2 Patients and methods
This study included the first consecutive eyes having implantation of myopic V4c Visian ICL pIOLs for the correction of moderate-to-high myopia at the Department of Ophthalmology, First Affiliated Hospital, College of Medicine, Zhejiang University, China. All patients provided written informed consent after the nature, and possible consequences of the study were explained fully in accordance with the Declaration of Helsinki. The study was approved by the ethics committee of the First Affiliated Hospital.
The inclusion criteria for pIOL implantation were ages between 21 years and 45 years, stable refraction with a myopic refractive error in the range correctable with the V4c pIOL (from −0.50 to −18.00 diopters [D]), a clear central cornea. Exclusion criteria were keratoconus, previous refractive surgery, glaucoma, cataract, uveitis, history of retinal detachment, anterior chamber depth (ACD) <2.8 mm, endothelial cell density (ECD) <2000 cell/mm2.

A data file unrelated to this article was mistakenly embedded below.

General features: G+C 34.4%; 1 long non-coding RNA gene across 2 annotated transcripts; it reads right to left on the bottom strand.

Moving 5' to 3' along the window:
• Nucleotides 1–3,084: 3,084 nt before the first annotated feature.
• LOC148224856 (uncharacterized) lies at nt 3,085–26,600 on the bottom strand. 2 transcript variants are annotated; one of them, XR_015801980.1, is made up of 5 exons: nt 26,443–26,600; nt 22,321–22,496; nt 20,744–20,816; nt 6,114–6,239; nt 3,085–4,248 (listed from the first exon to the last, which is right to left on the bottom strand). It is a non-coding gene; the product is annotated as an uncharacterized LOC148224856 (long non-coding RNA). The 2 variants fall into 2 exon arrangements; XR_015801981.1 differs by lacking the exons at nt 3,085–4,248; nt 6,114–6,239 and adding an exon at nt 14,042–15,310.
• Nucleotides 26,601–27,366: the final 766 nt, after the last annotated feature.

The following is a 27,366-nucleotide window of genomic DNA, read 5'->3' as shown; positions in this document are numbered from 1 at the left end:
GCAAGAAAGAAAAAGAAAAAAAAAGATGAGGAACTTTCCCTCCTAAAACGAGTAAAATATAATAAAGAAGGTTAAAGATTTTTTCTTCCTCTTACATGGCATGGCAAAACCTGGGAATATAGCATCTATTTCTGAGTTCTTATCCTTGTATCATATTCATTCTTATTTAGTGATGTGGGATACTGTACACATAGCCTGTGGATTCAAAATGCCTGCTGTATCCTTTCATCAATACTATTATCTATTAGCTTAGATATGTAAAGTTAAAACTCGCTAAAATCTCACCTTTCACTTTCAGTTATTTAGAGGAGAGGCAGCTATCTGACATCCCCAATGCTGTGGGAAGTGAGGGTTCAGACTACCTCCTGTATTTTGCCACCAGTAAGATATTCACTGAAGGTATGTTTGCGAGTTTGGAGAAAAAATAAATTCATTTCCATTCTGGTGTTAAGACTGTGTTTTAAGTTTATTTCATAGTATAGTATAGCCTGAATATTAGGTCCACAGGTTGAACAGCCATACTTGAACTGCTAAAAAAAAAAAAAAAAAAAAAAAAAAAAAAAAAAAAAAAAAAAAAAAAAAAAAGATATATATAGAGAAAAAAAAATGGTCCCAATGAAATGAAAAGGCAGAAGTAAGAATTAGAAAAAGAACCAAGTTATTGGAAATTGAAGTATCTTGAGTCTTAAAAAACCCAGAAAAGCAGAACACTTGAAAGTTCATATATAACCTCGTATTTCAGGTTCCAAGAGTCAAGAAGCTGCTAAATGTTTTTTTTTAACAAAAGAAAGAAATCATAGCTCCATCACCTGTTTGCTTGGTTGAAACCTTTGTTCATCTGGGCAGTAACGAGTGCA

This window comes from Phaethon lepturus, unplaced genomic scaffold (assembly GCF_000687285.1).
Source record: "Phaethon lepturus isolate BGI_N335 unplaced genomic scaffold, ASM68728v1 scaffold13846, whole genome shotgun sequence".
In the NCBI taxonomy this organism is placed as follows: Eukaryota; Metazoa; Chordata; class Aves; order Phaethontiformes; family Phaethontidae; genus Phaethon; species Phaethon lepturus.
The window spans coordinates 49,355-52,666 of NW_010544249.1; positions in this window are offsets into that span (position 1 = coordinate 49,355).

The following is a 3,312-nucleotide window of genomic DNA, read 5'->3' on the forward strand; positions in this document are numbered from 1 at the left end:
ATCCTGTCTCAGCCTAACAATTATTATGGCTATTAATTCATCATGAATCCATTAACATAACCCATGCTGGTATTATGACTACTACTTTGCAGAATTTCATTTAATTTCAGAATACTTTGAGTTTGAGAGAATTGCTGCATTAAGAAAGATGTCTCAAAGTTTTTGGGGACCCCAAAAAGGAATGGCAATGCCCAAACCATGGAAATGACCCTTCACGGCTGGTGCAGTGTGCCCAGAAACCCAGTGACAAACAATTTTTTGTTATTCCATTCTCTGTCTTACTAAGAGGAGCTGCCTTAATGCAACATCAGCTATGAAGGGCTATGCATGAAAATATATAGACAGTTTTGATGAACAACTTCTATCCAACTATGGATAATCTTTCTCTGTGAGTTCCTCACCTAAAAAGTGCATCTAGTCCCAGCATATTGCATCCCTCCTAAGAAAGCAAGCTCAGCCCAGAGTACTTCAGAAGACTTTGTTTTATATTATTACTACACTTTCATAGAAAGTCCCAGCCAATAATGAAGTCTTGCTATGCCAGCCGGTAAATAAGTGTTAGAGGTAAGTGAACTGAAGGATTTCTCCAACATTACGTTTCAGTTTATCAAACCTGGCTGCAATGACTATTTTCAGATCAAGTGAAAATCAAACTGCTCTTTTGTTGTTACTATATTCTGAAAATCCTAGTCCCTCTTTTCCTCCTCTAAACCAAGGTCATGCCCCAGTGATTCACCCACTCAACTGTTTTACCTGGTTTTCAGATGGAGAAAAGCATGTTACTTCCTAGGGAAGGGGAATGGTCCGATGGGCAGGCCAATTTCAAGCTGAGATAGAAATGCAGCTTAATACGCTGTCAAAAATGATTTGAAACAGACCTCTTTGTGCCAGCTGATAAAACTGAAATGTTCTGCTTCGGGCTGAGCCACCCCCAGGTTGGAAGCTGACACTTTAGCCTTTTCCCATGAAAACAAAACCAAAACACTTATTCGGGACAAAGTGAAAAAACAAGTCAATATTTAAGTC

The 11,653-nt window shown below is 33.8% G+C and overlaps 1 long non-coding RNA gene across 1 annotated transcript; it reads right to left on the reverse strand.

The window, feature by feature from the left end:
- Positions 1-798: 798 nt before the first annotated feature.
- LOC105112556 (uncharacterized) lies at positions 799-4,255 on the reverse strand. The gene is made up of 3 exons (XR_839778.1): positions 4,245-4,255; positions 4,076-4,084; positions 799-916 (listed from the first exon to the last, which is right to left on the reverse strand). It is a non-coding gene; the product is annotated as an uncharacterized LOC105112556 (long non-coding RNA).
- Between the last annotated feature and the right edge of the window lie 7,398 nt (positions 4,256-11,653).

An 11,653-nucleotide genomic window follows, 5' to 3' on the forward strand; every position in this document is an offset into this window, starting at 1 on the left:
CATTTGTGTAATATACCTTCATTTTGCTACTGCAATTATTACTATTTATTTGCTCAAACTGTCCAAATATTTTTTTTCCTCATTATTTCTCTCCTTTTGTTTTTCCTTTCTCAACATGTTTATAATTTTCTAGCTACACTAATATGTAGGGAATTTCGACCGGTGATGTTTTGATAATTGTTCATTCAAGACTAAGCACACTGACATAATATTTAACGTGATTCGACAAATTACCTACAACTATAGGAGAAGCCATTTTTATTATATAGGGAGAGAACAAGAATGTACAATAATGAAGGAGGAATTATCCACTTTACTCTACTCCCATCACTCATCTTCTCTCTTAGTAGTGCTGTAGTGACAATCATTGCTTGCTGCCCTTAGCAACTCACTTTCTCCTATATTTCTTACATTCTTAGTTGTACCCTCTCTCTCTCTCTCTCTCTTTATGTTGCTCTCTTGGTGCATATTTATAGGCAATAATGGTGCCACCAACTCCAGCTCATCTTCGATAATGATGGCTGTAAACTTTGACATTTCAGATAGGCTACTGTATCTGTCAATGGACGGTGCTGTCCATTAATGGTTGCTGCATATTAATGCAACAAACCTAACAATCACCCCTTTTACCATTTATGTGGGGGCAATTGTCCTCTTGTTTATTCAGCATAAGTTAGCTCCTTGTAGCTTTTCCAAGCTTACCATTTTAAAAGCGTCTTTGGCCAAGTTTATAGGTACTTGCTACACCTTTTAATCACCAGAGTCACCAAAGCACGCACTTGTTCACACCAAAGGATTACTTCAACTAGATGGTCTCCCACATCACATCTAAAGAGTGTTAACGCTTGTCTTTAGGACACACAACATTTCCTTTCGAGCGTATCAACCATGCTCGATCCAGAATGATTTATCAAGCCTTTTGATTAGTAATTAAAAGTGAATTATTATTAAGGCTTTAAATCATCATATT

2.1 Preoperative examination
Before surgery, patients had a complete ophthalmologic examination including uncorrected distance visual acuity (UDVA), corrected distance visual acuity (CDVA), manifest and cycloplegic refractions, keratometry, corneal topography, pachymetry using scanning-slit corneal topography (Orbscan II, Bausch & Lomb, USA), ECD, A-scan ultrasonography, slitlamp microscopy, tonometry, and dilated indirect fundoscopy.
2.2 Intraocular lens